survey showed fewer consumers are adhering to basic safe food handling
practices than a year ago. What does this mean for food processors?
International Food Information Council Foundation recently published its 2009 Food & Health Survey: Consumer Attitudes toward Food,
Nutrition & Health. http://tinyurl.com/pbad2f
52% of the consumers surveyed correctly identified foodborne illness from
bacteria as the most important food safety issue, fewer are taking food
safety precautions to reduce their risks. For example only 50% of consumers
use different or freshly cleaned cutting boards for different types of food
products (such as raw meat/poultry/produce). Only 63% separate raw meat,
poultry and seafood from ready-to-eat products and only 25% claim that they
use a food thermometer to check the doneness of meat and poultry items.
Other important statistics in the
survey relate to microwave cooking practices. Generally, the survey showed
that fewer consumers are following
safe microwave cooking practices, including following cooking instructions
and allowing microwaved foods to stand for an appropriate time after
words, consumer food safety practices are generally getting worse. This
means a number of things for food processors.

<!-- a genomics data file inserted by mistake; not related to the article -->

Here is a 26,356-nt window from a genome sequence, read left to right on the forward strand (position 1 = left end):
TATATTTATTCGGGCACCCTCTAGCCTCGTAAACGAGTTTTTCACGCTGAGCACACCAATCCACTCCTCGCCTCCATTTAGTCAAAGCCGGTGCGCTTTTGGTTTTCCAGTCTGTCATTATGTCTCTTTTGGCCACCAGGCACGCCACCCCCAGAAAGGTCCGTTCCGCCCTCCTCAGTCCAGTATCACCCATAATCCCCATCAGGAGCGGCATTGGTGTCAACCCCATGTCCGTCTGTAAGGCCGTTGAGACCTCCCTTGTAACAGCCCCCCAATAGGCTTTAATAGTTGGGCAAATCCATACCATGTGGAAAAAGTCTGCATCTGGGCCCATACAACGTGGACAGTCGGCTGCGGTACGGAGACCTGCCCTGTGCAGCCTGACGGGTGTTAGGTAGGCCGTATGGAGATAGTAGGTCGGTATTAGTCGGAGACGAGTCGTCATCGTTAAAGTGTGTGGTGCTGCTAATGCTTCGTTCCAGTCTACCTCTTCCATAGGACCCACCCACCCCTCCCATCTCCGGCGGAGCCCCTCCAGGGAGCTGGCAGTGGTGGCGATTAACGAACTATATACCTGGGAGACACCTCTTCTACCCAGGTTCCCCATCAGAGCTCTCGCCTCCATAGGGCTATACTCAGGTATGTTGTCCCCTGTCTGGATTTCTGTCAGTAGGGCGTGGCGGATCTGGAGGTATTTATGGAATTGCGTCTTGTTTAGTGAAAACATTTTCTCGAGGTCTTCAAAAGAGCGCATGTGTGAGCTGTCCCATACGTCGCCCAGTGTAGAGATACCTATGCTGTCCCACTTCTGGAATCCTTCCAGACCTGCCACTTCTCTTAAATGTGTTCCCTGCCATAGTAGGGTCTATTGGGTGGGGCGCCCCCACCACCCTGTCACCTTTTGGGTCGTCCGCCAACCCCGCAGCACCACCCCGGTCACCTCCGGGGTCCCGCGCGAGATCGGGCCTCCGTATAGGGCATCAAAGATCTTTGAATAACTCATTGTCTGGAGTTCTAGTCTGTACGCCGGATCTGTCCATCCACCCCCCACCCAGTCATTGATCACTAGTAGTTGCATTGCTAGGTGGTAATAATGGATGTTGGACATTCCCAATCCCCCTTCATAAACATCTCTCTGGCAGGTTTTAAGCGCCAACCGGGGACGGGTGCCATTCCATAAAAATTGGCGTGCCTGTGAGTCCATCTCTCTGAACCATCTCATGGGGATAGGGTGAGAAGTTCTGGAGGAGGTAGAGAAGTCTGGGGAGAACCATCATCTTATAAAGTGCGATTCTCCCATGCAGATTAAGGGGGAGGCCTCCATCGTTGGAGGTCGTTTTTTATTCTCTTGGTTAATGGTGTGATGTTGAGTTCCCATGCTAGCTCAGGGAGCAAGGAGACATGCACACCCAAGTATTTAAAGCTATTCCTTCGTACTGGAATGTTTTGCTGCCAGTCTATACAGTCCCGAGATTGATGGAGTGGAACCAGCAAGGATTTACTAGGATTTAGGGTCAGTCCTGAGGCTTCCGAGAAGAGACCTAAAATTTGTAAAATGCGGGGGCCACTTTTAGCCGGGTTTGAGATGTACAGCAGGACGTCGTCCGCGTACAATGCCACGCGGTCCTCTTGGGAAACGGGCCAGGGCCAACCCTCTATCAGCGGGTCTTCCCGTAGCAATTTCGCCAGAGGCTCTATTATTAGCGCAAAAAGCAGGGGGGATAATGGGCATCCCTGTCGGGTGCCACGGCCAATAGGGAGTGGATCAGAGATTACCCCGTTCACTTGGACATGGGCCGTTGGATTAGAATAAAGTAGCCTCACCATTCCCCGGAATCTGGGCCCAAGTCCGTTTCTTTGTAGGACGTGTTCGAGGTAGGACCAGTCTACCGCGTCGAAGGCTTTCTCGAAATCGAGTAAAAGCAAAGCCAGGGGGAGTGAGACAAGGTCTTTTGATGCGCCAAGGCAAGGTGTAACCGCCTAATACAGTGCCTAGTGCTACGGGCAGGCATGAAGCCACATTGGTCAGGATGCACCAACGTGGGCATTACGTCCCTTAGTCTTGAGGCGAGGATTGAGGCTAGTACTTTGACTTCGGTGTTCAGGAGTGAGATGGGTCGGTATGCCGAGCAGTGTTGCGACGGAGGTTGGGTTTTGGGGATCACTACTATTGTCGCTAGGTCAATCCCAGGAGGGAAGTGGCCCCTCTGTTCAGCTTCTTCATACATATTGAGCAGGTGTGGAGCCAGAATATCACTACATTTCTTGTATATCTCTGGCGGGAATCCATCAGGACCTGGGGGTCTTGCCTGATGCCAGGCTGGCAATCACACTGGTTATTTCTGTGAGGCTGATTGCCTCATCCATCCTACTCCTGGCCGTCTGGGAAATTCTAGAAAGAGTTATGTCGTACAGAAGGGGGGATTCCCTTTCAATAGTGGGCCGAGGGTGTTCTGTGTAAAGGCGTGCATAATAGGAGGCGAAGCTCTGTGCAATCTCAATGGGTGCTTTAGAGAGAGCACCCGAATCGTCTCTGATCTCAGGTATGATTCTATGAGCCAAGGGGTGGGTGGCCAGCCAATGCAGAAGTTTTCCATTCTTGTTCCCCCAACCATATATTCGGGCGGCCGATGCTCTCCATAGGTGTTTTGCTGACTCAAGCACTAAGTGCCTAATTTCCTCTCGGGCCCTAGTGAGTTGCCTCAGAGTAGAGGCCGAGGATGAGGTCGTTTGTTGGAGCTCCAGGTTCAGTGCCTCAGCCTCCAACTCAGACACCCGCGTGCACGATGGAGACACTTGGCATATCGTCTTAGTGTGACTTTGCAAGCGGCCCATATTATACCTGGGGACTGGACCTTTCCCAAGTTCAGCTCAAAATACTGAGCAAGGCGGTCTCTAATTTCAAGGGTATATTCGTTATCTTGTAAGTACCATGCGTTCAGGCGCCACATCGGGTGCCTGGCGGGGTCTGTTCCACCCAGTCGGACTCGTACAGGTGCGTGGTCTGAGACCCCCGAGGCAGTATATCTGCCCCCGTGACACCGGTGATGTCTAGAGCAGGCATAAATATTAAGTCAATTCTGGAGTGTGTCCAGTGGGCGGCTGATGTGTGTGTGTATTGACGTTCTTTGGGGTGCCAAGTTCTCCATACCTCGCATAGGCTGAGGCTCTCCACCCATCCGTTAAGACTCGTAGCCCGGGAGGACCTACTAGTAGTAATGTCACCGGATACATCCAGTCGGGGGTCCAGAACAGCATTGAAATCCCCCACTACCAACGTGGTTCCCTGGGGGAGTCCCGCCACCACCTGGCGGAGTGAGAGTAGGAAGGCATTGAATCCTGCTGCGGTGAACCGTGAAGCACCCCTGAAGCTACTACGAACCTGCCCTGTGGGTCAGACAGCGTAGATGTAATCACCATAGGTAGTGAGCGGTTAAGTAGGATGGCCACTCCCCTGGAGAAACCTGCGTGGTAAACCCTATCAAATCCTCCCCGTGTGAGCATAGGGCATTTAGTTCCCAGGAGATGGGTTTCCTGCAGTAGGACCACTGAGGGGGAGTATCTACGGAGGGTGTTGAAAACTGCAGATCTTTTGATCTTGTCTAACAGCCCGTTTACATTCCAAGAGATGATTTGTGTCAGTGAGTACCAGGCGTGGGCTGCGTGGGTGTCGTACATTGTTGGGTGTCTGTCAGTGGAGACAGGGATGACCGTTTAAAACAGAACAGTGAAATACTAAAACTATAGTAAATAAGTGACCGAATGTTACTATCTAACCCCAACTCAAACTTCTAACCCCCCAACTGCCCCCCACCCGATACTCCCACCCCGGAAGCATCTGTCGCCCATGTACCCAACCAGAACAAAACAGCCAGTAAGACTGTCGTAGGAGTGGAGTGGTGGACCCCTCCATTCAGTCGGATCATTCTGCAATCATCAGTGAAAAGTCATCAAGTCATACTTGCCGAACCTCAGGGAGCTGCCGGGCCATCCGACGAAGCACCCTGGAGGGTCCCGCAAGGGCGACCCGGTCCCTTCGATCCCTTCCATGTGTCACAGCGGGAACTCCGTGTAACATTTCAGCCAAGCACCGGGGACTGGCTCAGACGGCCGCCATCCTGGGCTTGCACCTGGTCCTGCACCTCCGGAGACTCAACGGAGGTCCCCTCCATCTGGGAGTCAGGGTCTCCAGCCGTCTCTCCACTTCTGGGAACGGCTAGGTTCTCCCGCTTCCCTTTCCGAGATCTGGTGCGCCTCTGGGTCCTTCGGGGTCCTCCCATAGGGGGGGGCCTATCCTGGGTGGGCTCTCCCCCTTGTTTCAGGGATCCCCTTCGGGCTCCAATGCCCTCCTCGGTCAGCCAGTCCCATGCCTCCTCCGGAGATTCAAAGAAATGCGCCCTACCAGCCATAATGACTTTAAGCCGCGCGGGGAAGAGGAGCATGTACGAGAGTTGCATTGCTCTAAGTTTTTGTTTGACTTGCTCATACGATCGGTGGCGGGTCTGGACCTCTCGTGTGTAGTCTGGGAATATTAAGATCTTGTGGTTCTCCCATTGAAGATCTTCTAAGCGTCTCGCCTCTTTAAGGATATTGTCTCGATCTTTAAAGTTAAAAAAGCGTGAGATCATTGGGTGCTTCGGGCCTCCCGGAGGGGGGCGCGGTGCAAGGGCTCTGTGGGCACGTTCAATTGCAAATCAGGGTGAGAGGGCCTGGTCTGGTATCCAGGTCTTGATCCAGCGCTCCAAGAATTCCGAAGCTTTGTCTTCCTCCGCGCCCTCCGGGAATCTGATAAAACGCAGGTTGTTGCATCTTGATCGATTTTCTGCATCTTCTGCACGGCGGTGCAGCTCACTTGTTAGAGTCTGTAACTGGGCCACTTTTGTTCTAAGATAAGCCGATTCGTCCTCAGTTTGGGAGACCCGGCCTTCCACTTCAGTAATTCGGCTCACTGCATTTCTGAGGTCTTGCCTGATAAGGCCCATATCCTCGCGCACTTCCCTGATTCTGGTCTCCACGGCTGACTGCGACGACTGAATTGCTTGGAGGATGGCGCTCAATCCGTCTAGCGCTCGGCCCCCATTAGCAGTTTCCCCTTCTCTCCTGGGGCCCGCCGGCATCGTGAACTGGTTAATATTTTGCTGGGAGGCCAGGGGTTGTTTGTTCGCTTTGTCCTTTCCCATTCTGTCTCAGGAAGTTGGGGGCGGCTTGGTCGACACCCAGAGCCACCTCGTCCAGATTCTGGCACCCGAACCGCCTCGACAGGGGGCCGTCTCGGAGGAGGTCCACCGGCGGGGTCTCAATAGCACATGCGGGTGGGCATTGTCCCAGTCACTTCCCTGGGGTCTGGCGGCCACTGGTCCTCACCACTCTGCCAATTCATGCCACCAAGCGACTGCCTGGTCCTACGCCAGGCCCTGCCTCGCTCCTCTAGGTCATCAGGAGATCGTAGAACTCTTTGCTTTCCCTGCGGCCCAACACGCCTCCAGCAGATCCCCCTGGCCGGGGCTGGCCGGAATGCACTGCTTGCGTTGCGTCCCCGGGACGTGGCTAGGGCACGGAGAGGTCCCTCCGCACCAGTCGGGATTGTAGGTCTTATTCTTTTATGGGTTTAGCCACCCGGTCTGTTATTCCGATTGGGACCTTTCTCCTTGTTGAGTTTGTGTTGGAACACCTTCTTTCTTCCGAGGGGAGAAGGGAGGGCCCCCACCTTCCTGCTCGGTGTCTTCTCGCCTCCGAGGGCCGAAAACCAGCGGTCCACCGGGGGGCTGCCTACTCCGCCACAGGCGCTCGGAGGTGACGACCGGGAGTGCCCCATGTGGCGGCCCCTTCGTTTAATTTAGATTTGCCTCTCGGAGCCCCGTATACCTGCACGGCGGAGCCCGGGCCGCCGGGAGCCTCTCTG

appears unlikely that consumer behaviors relating to food safety are going
to improve any time soon. Clearly, there needs to be a renewed emphasis on
consumer education. In my view, food safety tips on television cooking
programs and YouTube may be more effective than USDA pamphlets and
traditional education initiatives.
means that food processors must realistically consider consumer practices
when designing food products and cooking instructions. The largest possible
safety nets need to be designed into processed foods and labels to take
into account the likelihood of consumer preparation error.
respect to raw foods, including raw meat and poultry products, it is
particularly alarming that only 50% of consumers use different or freshly
cleaned cutting boards for different types of food products and only 63%
separate raw meat, poultry and seafood from ready-to-eat products. These
types of poor consumer practices make it essential that raw products have
the lowest possible incidence of pathogens. Proper cooking alone is not
enough to address the problem of E. coli O157:H7 in raw beef
products and Salmonella in raw poultry.
the highlights of the survey addressed consumer confidence in the US food
supply. Interestingly, only 49% of the respondents were extremely or
somewhat confident that our food supply is safe. That is not an encouraging
number given the fact that the food supply in the US is certainly one of
the safest in the world.